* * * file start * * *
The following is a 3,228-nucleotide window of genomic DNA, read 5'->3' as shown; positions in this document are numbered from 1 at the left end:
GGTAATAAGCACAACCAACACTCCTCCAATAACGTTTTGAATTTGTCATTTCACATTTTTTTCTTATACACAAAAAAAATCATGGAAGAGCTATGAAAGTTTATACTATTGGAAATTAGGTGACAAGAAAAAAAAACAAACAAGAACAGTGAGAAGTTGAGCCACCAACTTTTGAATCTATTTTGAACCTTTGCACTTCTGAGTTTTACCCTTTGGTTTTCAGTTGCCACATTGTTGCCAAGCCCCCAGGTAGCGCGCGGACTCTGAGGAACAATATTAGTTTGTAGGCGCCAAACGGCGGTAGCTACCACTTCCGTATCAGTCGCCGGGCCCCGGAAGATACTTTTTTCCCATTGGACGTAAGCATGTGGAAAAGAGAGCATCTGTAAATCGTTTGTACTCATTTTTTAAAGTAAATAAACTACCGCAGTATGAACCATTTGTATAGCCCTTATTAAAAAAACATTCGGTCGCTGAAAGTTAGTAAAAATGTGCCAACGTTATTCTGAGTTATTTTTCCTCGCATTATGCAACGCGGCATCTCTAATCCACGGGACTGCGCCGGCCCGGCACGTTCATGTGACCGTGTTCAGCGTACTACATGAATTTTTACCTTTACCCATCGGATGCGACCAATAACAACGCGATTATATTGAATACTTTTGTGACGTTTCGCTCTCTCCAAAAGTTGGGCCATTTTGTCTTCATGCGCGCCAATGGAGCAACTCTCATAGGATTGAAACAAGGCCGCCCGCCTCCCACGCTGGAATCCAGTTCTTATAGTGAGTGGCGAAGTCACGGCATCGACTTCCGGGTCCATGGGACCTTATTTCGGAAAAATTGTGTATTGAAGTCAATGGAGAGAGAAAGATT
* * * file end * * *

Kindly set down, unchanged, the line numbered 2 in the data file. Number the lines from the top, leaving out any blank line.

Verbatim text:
GGTAATAAGCACAACCAACACTCCTCCAATAACGTTTTGAATTTGTCATTTCACATTTTTTTCTTATACACAAAAAAAATCATGGAAGAGCTATGAAAGTTTATACTATTGGAAATTAGGTGACAAGAAAAAAAAACAAACAAGAACAGTGAGAAGTTGAGCCACCAACTTTTGAATCTATTTTGAACCTTTGCACTTCTGAGTTTTACCCTTTGGTTTTCAGTTGCCACATTGTTGCCAAGCCCCCAGGTAGCGCGCGGACTCTGAGGAACAATATTAGTTTGTAGGCGCCAAACGGCGGTAGCTACCACTTCCGTATCAGTCGCCGGGCCCCGGAAGATACTTTTTTCCCATTGGACGTAAGCATGTGGAAAAGAGAGCATCTGTAAATCGTTTGTACTCATTTTTTAAAGTAAATAAACTACCGCAGTATGAACCATTTGTATAGCCCTTATTAAAAAAACATTCGGTCGCTGAAAGTTAGTAAAAATGTGCCAACGTTATTCTGAGTTATTTTTCCTCGCATTATGCAACGCGGCATCTCTAATCCACGGGACTGCGCCGGCCCGGCACGTTCATGTGACCGTGTTCAGCGTACTACATGAATTTTTACCTTTACCCATCGGATGCGACCAATAACAACGCGATTATATTGAATACTTTTGTGACGTTTCGCTCTCTCCAAAAGTTGGGCCATTTTGTCTTCATGCGCGCCAATGGAGCAACTCTCATAGGATTGAAACAAGGCCGCCCGCCTCCCACGCTGGAATCCAGTTCTTATAGTGAGTGGCGAAGTCACGGCATCGACTTCCGGGTCCATGGGACCTTATTTCGGAAAAATTGTGTATTGAAGTCAATGGAGAGAGAAAGATT